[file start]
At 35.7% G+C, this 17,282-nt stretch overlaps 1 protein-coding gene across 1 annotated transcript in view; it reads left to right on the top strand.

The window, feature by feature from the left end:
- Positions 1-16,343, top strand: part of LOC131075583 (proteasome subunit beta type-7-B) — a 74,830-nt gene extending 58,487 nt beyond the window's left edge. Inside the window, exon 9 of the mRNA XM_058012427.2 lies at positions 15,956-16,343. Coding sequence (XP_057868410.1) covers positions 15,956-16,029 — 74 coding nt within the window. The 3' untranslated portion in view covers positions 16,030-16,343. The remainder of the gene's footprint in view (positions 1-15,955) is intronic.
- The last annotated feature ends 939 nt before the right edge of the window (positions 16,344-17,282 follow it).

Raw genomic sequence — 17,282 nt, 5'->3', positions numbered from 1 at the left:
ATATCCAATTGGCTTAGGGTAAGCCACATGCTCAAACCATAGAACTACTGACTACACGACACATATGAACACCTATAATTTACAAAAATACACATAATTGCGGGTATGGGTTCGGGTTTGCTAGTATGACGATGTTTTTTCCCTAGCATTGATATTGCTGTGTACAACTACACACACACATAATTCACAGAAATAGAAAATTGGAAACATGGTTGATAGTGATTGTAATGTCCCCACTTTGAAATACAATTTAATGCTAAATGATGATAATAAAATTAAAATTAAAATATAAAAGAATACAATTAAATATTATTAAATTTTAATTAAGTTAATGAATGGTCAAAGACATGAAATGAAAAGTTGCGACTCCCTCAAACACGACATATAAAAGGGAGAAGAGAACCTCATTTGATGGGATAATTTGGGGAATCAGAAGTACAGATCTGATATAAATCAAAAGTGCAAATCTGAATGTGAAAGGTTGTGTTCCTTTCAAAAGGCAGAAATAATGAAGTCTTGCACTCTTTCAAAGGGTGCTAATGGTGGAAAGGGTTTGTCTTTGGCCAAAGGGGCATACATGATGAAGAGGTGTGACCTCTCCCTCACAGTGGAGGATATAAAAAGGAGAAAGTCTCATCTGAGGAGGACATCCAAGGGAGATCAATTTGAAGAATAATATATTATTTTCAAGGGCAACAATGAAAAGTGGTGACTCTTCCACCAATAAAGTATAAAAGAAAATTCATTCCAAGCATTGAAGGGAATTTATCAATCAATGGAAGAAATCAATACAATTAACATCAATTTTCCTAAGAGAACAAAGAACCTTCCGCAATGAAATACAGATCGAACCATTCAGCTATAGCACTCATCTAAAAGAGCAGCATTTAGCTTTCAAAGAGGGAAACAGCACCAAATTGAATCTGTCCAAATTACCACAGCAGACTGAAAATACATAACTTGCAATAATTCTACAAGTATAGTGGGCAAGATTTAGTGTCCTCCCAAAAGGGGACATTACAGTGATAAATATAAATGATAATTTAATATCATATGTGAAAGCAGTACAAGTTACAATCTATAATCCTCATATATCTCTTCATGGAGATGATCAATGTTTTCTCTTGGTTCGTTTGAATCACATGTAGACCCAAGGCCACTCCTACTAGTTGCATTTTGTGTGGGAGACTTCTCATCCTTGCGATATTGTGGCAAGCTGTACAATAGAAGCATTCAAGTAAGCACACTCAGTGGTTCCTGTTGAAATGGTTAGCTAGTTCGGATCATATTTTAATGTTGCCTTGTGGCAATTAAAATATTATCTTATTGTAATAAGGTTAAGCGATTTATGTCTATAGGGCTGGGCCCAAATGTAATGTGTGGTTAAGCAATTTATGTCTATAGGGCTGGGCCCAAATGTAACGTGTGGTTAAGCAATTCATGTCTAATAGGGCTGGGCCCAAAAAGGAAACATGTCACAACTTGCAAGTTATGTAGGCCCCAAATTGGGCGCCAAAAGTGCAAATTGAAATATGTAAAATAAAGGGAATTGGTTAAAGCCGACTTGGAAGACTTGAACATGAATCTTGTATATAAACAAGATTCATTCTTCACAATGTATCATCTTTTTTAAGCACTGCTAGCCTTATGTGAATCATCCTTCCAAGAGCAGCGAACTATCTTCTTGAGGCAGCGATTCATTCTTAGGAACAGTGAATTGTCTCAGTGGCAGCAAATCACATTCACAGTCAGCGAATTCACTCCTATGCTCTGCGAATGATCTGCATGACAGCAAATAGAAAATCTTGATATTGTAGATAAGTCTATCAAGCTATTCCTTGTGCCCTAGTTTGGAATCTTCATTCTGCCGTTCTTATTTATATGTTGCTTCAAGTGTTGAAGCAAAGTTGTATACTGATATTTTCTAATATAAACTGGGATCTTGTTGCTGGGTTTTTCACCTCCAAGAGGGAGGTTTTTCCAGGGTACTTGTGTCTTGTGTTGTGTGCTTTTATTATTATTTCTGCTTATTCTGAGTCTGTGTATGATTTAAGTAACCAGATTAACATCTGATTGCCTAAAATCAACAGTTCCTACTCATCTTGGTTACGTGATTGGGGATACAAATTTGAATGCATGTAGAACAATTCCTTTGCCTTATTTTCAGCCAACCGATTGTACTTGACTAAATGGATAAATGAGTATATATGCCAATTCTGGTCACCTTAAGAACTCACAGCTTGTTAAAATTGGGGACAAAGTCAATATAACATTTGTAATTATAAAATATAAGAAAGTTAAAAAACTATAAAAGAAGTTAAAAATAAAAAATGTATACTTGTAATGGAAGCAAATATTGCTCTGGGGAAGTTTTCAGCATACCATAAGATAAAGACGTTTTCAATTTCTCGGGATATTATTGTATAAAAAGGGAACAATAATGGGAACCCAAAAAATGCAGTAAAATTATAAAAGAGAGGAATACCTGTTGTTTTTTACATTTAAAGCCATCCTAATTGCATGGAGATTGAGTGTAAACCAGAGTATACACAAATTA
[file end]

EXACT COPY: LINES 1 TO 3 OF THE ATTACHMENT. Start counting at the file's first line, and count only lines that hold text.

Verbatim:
At 35.7% G+C, this 17,282-nt stretch overlaps 1 protein-coding gene across 1 annotated transcript in view; it reads left to right on the top strand.

The window, feature by feature from the left end:
- Positions 1-16,343, top strand: part of LOC131075583 (proteasome subunit beta type-7-B) — a 74,830-nt gene extending 58,487 nt beyond the window's left edge. Inside the window, exon 9 of the mRNA XM_058012427.2 lies at positions 15,956-16,343. Coding sequence (XP_057868410.1) covers positions 15,956-16,029 — 74 coding nt within the window. The 3' untranslated portion in view covers positions 16,030-16,343. The remainder of the gene's footprint in view (positions 1-15,955) is intronic.